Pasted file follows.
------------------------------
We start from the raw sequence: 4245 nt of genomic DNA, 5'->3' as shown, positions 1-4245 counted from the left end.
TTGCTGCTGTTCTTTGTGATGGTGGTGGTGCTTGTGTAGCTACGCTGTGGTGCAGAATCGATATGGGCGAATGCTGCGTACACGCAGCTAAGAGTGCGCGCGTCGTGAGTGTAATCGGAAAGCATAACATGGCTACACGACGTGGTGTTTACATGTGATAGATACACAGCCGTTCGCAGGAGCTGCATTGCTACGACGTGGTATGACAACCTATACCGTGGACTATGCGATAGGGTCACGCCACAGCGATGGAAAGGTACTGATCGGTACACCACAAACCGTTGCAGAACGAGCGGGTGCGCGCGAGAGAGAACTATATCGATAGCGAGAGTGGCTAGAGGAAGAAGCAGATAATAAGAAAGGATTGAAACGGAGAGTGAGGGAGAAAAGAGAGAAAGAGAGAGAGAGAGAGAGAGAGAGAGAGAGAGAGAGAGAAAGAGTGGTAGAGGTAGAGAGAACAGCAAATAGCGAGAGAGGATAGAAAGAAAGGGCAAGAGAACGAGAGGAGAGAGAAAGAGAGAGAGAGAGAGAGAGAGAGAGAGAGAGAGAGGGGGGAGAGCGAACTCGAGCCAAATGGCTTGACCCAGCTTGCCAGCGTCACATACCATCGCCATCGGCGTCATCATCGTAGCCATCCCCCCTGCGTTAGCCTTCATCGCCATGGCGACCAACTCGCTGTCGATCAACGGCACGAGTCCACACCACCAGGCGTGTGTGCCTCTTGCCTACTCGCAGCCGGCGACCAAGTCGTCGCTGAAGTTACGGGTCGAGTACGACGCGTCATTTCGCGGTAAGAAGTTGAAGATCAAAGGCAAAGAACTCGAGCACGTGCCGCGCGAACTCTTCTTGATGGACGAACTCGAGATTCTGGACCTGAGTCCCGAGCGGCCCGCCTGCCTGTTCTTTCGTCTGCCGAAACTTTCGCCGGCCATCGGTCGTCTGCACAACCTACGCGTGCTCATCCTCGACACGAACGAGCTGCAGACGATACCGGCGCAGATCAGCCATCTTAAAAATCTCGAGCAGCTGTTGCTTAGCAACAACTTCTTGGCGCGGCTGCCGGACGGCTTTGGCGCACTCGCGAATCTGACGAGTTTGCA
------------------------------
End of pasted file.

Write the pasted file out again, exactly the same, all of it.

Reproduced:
We start from the raw sequence: 4245 nt of genomic DNA, 5'->3' as shown, positions 1-4245 counted from the left end.
TTGCTGCTGTTCTTTGTGATGGTGGTGGTGCTTGTGTAGCTACGCTGTGGTGCAGAATCGATATGGGCGAATGCTGCGTACACGCAGCTAAGAGTGCGCGCGTCGTGAGTGTAATCGGAAAGCATAACATGGCTACACGACGTGGTGTTTACATGTGATAGATACACAGCCGTTCGCAGGAGCTGCATTGCTACGACGTGGTATGACAACCTATACCGTGGACTATGCGATAGGGTCACGCCACAGCGATGGAAAGGTACTGATCGGTACACCACAAACCGTTGCAGAACGAGCGGGTGCGCGCGAGAGAGAACTATATCGATAGCGAGAGTGGCTAGAGGAAGAAGCAGATAATAAGAAAGGATTGAAACGGAGAGTGAGGGAGAAAAGAGAGAAAGAGAGAGAGAGAGAGAGAGAGAGAGAGAGAGAGAGAGAAAGAGTGGTAGAGGTAGAGAGAACAGCAAATAGCGAGAGAGGATAGAAAGAAAGGGCAAGAGAACGAGAGGAGAGAGAAAGAGAGAGAGAGAGAGAGAGAGAGAGAGAGAGAGAGGGGGGAGAGCGAACTCGAGCCAAATGGCTTGACCCAGCTTGCCAGCGTCACATACCATCGCCATCGGCGTCATCATCGTAGCCATCCCCCCTGCGTTAGCCTTCATCGCCATGGCGACCAACTCGCTGTCGATCAACGGCACGAGTCCACACCACCAGGCGTGTGTGCCTCTTGCCTACTCGCAGCCGGCGACCAAGTCGTCGCTGAAGTTACGGGTCGAGTACGACGCGTCATTTCGCGGTAAGAAGTTGAAGATCAAAGGCAAAGAACTCGAGCACGTGCCGCGCGAACTCTTCTTGATGGACGAACTCGAGATTCTGGACCTGAGTCCCGAGCGGCCCGCCTGCCTGTTCTTTCGTCTGCCGAAACTTTCGCCGGCCATCGGTCGTCTGCACAACCTACGCGTGCTCATCCTCGACACGAACGAGCTGCAGACGATACCGGCGCAGATCAGCCATCTTAAAAATCTCGAGCAGCTGTTGCTTAGCAACAACTTCTTGGCGCGGCTGCCGGACGGCTTTGGCGCACTCGCGAATCTGACGAGTTTGCA